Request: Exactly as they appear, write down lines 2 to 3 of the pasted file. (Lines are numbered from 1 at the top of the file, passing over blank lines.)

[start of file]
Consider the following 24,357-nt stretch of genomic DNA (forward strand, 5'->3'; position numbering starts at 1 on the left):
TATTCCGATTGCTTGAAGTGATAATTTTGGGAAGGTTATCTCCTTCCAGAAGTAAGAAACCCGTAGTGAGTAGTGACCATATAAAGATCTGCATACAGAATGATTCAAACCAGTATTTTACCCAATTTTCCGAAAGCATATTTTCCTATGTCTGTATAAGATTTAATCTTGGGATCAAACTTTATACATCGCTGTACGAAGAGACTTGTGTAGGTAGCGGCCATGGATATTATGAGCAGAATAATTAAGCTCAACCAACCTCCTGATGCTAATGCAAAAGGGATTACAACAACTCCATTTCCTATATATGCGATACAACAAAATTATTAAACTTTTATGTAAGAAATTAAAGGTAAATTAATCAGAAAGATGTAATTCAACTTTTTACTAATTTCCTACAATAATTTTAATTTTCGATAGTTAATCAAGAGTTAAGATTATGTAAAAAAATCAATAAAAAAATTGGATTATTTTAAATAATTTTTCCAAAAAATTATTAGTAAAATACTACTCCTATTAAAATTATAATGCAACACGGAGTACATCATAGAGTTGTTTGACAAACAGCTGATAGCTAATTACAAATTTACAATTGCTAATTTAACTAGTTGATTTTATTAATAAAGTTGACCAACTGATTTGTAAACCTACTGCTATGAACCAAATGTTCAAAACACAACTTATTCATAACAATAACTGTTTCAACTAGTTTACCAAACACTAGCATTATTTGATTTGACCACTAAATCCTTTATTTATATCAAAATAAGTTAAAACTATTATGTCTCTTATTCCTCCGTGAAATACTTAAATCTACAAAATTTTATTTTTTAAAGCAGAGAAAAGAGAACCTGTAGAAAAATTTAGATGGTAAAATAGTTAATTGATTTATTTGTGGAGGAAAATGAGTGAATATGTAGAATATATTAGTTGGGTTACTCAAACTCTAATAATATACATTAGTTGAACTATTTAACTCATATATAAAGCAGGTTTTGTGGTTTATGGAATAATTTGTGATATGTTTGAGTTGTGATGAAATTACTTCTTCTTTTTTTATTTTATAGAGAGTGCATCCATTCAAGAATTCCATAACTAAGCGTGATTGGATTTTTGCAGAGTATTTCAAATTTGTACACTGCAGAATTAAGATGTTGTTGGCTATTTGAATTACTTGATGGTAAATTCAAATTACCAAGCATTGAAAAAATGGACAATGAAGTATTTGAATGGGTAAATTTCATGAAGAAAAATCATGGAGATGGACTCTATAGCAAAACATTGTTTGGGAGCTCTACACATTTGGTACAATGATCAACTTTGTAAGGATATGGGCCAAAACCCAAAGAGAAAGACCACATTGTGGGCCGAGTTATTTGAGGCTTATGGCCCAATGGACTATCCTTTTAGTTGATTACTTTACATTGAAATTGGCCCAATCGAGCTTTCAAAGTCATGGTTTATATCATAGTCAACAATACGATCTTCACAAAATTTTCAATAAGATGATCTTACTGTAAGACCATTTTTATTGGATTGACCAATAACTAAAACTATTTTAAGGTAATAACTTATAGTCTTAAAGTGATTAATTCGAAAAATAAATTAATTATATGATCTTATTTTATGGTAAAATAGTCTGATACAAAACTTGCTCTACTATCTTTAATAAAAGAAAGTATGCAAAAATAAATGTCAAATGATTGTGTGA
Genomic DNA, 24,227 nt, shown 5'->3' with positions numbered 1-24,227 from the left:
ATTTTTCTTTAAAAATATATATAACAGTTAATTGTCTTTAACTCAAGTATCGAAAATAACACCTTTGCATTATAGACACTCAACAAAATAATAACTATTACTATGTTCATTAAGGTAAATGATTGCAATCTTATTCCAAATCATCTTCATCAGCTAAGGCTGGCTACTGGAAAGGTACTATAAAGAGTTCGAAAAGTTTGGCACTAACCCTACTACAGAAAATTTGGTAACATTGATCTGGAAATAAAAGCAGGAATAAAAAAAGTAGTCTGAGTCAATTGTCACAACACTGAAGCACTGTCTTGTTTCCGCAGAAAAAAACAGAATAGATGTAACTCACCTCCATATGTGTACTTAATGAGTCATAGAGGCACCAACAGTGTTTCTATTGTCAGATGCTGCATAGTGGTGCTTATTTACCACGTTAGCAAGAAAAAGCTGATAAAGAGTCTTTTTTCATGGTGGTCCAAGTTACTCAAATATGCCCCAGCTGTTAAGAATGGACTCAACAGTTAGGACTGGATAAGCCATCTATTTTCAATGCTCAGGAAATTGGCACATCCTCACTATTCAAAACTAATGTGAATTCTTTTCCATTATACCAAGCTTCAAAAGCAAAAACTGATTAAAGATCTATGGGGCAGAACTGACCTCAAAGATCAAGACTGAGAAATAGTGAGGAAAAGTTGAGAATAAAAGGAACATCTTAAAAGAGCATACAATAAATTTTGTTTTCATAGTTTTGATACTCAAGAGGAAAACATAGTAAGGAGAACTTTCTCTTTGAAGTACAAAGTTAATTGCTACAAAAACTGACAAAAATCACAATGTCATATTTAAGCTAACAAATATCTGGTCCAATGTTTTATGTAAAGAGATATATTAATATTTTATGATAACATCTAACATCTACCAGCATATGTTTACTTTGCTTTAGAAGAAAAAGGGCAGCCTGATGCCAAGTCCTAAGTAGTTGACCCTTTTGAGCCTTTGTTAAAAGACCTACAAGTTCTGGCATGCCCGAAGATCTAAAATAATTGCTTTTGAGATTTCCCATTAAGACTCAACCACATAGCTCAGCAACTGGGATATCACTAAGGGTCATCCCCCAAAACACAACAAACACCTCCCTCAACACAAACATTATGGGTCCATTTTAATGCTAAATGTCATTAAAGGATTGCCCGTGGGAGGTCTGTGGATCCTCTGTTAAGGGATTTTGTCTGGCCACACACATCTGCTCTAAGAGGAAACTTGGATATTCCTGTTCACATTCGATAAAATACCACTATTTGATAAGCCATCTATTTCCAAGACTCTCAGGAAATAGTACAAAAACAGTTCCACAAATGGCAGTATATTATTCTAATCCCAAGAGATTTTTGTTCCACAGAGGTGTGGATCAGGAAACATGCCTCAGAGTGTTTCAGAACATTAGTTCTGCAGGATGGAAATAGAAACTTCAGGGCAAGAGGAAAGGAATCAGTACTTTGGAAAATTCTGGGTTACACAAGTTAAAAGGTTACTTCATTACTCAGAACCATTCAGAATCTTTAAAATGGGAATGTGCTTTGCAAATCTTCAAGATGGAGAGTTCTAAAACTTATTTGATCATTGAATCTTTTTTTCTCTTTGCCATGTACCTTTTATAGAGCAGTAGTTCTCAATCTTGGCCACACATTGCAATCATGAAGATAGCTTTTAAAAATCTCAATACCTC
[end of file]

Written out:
TATTCCGATTGCTTGAAGTGATAATTTTGGGAAGGTTATCTCCTTCCAGAAGTAAGAAACCCGTAGTGAGTAGTGACCATATAAAGATCTGCATACAGAATGATTCAAACCAGTATTTTACCCAATTTTCCGAAAGCATATTTTCCTATGTCTGTATAAGATTTAATCTTGGGATCAAACTTTATACATCGCTGTACGAAGAGACTTGTGTAGGTAGCGGCCATGGATATTATGAGCAGAATAATTAAGCTCAACCAACCTCCTGATGCTAATGCAAAAGGGATTACAACAACTCCATTTCCTATATATGCGATACAACAAAATTATTAAACTTTTATGTAAGAAATTAAAGGTAAATTAATCAGAAAGATGTAATTCAACTTTTTACTAATTTCCTACAATAATTTTAATTTTCGATAGTTAATCAAGAGTTAAGATTATGTAAAAAAATCAATAAAAAAATTGGATTATTTTAAATAATTTTTCCAAAAAATTATTAGTAAAATACTACTCCTATTAAAATTATAATGCAACACGGAGTACATCATAGAGTTGTTTGACAAACAGCTGATAGCTAATTACAAATTTACAATTGCTAATTTAACTAGTTGATTTTATTAATAAAGTTGACCAACTGATTTGTAAACCTACTGCTATGAACCAAATGTTCAAAACACAACTTATTCATAACAATAACTGTTTCAACTAGTTTACCAAACACTAGCATTATTTGATTTGACCACTAAATCCTTTATTTATATCAAAATAAGTTAAAACTATTATGTCTCTTATTCCTCCGTGAAATACTTAAATCTACAAAATTTTATTTTTTAAAGCAGAGAAAAGAGAACCTGTAGAAAAATTTAGATGGTAAAATAGTTAATTGATTTATTTGTGGAGGAAAATGAGTGAATATGTAGAATATATTAGTTGGGTTACTCAAACTCTAATAATATACATTAGTTGAACTATTTAACTCATATATAAAGCAGGTTTTGTGGTTTATGGAATAATTTGTGATATGTTTGAGTTGTGATGAAATTACTTCTTCTTTTTTTATTTTATAGAGAGTGCATCCATTCAAGAATTCCATAACTAAGCGTGATTGGATTTTTGCAGAGTATTTCAAATTTGTACACTGCAGAATTAAGATGTTGTTGGCTATTTGAATTACTTGATGGTAAATTCAAATTACCAAGCATTGAAAAAATGGACAATGAAGTATTTGAATGGGTAAATTTCATGAAGAAAAATCATGGAGATGGACTCTATAGCAAAACATTGTTTGGGAGCTCTACACATTTGGTACAATGATCAACTTTGTAAGGATATGGGCCAAAACCCAAAGAGAAAGACCACATTGTGGGCCGAGTTATTTGAGGCTTATGGCCCAATGGACTATCCTTTTAGTTGATTACTTTACATTGAAATTGGCCCAATCGAGCTTTCAAAGTCATGGTTTATATCATAGTCAACAATACGATCTTCACAAAATTTTCAATAAGATGATCTTACTGTAAGACCATTTTTATTGGATTGACCAATAACTAAAACTATTTTAAGGTAATAACTTATAGTCTTAAAGTGATTAATTCGAAAAATAAATTAATTATATGATCTTATTTTATGGTAAAATAGTCTGATACAAAACTTGCTCTACTATCTTTAATAAAAGAAAGTATGCAAAAATAAATGTCAAATGATTGTGTGA
Genomic DNA, 24,227 nt, shown 5'->3' with positions numbered 1-24,227 from the left: